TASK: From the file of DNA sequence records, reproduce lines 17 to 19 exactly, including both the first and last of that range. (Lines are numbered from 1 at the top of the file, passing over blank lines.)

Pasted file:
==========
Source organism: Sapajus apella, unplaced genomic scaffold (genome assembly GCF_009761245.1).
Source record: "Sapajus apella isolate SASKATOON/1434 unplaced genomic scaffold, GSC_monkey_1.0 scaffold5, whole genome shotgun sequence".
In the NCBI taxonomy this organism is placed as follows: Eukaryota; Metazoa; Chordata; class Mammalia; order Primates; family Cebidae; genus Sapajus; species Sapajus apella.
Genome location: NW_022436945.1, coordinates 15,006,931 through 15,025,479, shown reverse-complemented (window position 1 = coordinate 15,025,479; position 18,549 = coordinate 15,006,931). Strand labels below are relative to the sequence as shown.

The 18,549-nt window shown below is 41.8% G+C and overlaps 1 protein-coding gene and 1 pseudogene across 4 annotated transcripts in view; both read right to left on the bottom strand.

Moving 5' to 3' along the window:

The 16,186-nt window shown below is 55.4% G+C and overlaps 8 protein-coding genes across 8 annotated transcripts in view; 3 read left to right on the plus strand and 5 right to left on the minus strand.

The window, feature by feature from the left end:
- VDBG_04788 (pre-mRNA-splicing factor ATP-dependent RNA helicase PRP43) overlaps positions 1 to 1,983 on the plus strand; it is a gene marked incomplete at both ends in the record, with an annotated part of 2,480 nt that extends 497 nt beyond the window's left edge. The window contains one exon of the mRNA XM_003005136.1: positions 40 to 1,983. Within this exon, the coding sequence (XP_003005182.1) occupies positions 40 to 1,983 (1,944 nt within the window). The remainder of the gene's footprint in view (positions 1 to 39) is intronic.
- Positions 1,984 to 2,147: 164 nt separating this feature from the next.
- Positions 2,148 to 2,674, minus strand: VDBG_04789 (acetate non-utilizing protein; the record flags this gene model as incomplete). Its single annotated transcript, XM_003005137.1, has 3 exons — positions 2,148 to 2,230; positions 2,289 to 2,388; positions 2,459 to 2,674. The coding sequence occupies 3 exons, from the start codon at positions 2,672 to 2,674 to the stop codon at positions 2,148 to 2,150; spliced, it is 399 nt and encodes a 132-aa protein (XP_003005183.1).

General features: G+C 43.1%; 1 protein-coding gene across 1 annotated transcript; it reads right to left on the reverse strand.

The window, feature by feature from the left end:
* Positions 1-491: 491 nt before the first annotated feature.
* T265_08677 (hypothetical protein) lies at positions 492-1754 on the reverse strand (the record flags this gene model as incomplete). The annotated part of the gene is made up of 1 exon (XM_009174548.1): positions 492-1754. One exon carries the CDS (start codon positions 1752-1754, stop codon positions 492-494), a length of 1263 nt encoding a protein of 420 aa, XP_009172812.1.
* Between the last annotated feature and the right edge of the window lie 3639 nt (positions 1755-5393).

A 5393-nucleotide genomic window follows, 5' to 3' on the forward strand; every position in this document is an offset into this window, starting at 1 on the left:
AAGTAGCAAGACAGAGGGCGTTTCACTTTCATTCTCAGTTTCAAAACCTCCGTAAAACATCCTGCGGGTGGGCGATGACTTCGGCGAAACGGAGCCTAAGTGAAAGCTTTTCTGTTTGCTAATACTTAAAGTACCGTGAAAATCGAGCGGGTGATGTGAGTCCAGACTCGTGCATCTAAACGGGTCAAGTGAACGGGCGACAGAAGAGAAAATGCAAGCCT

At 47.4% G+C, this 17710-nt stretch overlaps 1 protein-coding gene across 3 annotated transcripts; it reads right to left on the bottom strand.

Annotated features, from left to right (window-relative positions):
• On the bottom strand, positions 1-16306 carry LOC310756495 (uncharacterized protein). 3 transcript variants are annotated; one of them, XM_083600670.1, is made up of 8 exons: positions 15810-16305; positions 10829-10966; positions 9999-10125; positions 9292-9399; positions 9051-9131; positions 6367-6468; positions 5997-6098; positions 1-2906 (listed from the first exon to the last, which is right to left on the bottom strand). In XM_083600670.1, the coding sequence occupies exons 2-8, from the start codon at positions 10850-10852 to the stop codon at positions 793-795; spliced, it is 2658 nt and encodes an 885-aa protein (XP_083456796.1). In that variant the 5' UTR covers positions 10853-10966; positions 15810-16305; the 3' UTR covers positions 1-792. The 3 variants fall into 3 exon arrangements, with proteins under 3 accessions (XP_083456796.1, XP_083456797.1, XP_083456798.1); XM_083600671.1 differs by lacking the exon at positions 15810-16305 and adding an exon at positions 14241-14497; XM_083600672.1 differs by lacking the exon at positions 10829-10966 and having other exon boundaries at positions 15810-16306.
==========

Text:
A 5393-nucleotide genomic window follows, 5' to 3' on the forward strand; every position in this document is an offset into this window, starting at 1 on the left:
AAGTAGCAAGACAGAGGGCGTTTCACTTTCATTCTCAGTTTCAAAACCTCCGTAAAACATCCTGCGGGTGGGCGATGACTTCGGCGAAACGGAGCCTAAGTGAAAGCTTTTCTGTTTGCTAATACTTAAAGTACCGTGAAAATCGAGCGGGTGATGTGAGTCCAGACTCGTGCATCTAAACGGGTCAAGTGAACGGGCGACAGAAGAGAAAATGCAAGCCT

At 47.4% G+C, this 17710-nt stretch overlaps 1 protein-coding gene across 3 annotated transcripts; it reads right to left on the bottom strand.